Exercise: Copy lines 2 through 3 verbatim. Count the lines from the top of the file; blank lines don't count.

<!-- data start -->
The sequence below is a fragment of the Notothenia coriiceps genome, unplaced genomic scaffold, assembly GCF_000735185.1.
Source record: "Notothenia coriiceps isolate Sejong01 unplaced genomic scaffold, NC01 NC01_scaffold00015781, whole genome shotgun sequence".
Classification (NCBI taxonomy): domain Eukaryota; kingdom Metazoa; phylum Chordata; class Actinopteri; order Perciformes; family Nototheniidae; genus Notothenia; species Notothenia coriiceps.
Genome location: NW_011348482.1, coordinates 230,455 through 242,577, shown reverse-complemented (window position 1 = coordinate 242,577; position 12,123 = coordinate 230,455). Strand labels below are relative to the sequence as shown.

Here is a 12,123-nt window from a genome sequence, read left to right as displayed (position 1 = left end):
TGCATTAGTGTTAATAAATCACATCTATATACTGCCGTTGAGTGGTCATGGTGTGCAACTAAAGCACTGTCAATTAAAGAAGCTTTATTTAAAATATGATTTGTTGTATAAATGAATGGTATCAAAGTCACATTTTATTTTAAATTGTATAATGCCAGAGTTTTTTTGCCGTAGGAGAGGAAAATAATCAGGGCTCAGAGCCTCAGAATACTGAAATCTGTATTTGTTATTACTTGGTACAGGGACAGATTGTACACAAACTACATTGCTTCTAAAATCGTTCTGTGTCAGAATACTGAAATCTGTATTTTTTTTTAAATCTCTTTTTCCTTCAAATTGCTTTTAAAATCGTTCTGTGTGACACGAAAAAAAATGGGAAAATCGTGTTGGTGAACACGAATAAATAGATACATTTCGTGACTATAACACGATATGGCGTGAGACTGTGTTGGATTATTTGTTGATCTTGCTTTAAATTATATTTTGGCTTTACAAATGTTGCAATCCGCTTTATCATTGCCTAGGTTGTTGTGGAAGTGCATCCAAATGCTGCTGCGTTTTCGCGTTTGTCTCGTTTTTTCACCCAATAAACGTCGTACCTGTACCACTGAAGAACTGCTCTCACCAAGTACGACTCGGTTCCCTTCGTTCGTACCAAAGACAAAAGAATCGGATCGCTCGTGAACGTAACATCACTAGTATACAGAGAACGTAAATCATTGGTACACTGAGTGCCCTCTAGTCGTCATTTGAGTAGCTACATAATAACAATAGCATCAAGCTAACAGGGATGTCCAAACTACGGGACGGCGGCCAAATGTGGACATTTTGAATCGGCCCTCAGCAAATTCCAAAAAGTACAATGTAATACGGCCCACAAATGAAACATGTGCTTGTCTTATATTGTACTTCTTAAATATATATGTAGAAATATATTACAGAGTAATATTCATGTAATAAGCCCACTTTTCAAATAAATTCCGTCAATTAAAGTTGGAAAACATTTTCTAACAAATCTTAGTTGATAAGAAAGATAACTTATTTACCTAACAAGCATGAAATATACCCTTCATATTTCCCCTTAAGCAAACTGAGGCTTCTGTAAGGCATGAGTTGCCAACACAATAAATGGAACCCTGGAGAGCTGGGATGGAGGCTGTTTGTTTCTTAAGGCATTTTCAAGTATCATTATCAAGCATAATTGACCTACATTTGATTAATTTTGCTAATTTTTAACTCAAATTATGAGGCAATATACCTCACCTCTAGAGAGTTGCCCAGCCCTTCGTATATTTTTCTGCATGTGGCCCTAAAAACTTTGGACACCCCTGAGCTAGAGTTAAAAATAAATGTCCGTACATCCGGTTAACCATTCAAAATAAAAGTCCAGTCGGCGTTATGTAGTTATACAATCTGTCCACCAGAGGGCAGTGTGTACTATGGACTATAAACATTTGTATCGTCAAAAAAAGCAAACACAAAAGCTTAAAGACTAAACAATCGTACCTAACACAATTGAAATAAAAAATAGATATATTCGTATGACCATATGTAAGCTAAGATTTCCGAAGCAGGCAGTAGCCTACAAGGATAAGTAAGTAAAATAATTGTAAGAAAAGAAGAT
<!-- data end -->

Source record: "Notothenia coriiceps isolate Sejong01 unplaced genomic scaffold, NC01 NC01_scaffold00015781, whole genome shotgun sequence".
Classification (NCBI taxonomy): domain Eukaryota; kingdom Metazoa; phylum Chordata; class Actinopteri; order Perciformes; family Nototheniidae; genus Notothenia; species Notothenia coriiceps.